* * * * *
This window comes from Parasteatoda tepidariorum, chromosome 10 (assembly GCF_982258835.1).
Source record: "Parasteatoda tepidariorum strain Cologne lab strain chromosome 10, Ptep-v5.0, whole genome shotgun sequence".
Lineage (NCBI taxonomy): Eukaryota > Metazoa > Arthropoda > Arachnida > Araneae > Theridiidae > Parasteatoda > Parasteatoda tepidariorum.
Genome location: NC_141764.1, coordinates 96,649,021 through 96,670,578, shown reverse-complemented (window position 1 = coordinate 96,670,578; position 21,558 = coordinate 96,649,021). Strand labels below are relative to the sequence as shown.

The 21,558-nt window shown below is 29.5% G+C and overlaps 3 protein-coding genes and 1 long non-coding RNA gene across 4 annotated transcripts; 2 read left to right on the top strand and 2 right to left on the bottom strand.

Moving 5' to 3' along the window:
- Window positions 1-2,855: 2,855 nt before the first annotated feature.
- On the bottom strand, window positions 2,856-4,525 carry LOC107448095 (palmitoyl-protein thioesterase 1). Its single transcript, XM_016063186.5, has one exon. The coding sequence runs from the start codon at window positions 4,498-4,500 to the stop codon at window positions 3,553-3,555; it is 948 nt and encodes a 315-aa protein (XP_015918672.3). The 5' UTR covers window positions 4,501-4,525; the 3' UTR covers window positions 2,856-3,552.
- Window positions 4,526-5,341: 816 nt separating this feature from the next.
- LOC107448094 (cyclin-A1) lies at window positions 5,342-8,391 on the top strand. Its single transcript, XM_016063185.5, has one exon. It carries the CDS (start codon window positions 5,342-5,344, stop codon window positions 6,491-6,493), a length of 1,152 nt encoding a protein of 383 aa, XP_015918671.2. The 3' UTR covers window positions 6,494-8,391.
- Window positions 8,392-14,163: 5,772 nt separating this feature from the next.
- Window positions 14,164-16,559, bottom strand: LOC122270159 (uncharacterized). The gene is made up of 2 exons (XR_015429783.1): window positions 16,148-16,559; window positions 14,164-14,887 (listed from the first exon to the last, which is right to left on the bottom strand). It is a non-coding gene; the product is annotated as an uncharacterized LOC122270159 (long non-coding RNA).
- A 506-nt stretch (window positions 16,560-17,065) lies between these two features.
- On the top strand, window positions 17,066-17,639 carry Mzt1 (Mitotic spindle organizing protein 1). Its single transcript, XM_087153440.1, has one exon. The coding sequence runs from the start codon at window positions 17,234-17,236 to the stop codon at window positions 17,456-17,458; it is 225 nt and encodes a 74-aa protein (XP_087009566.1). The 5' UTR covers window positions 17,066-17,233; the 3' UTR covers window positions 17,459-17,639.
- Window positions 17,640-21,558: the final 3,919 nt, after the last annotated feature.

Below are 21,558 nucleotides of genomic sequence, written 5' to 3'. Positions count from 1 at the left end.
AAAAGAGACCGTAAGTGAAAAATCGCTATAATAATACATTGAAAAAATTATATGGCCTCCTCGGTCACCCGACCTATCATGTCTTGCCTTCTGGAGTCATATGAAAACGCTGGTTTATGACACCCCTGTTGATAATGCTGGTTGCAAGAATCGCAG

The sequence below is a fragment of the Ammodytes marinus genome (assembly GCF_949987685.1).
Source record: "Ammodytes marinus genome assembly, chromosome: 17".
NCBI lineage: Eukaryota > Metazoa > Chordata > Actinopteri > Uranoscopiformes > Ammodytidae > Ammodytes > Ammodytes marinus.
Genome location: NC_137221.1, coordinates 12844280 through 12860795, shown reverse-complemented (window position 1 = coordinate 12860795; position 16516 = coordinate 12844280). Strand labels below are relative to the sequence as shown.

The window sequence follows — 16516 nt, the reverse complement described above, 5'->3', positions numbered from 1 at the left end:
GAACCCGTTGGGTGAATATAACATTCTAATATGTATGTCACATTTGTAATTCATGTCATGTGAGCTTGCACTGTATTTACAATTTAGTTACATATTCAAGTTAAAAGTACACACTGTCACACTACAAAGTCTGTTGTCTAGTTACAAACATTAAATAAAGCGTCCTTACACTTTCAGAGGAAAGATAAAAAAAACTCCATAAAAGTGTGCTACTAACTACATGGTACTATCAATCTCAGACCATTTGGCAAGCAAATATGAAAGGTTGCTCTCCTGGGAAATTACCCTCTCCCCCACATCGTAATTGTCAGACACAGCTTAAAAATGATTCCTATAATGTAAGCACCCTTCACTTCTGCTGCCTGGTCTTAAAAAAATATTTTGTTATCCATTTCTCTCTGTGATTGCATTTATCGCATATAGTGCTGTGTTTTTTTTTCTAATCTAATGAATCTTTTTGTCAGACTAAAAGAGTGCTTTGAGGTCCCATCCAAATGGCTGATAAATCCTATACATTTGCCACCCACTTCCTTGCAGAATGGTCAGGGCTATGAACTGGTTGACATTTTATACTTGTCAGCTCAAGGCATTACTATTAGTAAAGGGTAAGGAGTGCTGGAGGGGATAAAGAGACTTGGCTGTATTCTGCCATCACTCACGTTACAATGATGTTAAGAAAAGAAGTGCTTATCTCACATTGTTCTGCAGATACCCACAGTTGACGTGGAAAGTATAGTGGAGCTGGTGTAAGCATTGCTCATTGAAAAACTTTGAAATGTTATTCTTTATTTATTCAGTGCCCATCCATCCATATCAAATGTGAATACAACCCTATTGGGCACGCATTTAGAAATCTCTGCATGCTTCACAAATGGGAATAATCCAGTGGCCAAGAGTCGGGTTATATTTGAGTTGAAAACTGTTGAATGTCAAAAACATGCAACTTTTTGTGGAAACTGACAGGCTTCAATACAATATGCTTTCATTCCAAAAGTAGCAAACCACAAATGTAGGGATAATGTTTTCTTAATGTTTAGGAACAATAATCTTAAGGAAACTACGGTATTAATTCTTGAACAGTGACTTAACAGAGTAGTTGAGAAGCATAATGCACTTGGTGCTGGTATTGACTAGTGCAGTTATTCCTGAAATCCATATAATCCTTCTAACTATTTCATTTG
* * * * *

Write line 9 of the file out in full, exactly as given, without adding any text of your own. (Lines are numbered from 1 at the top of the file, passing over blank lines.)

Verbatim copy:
- Window positions 4,526-5,341: 816 nt separating this feature from the next.